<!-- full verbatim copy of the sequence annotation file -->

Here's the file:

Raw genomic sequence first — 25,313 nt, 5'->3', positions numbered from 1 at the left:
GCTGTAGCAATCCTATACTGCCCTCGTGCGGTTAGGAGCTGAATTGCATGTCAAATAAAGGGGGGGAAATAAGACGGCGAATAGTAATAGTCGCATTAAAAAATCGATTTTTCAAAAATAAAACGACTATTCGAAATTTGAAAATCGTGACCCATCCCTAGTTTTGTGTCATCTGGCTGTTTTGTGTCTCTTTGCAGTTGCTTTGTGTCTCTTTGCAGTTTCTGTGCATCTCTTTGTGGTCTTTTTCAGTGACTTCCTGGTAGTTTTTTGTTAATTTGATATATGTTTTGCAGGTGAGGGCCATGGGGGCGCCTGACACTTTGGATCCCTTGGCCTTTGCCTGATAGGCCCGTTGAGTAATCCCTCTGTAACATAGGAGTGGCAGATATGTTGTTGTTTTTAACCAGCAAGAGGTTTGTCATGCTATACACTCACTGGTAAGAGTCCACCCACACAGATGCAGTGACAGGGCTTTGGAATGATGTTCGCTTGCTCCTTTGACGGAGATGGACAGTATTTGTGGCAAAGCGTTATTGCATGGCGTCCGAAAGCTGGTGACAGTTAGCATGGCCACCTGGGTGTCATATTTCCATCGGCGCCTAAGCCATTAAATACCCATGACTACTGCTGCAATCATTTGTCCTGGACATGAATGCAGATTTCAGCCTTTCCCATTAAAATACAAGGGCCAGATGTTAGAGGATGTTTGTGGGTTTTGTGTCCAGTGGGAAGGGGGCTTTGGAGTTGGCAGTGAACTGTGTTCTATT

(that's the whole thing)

Raw genomic sequence first — 25,313 nt, 5'->3', positions numbered from 1 at the left:
GCTGTAGCAATCCTATACTGCCCTCGTGCGGTTAGGAGCTGAATTGCATGTCAAATAAAGGGGGGGAAATAAGACGGCGAATAGTAATAGTCGCATTAAAAAATCGATTTTTCAAAAATAAAACGACTATTCGAAATTTGAAAATCGTGACCCATCCCTAGTTTTGTGTCATCTGGCTGTTTTGTGTCTCTTTGCAGTTGCTTTGTGTCTCTTTGCAGTTTCTGTGCATCTCTTTGTGGTCTTTTTCAGTGACTTCCTGGTAGTTTTTTGTTAATTTGATATATGTTTTGCAGGTGAGGGCCATGGGGGCGCCTGACACTTTGGATCCCTTGGCCTTTGCCTGATAGGCCCGTTGAGTAATCCCTCTGTAACATAGGAGTGGCAGATATGTTGTTGTTTTTAACCAGCAAGAGGTTTGTCATGCTATACACTCACTGGTAAGAGTCCACCCACACAGATGCAGTGACAGGGCTTTGGAATGATGTTCGCTTGCTCCTTTGACGGAGATGGACAGTATTTGTGGCAAAGCGTTATTGCATGGCGTCCGAAAGCTGGTGACAGTTAGCATGGCCACCTGGGTGTCATATTTCCATCGGCGCCTAAGCCATTAAATACCCATGACTACTGCTGCAATCATTTGTCCTGGACATGAATGCAGATTTCAGCCTTTCCCATTAAAATACAAGGGCCAGATGTTAGAGGATGTTTGTGGGTTTTGTGTCCAGTGGGAAGGGGGCTTTGGAGTTGGCAGTGAACTGTGTTCTATT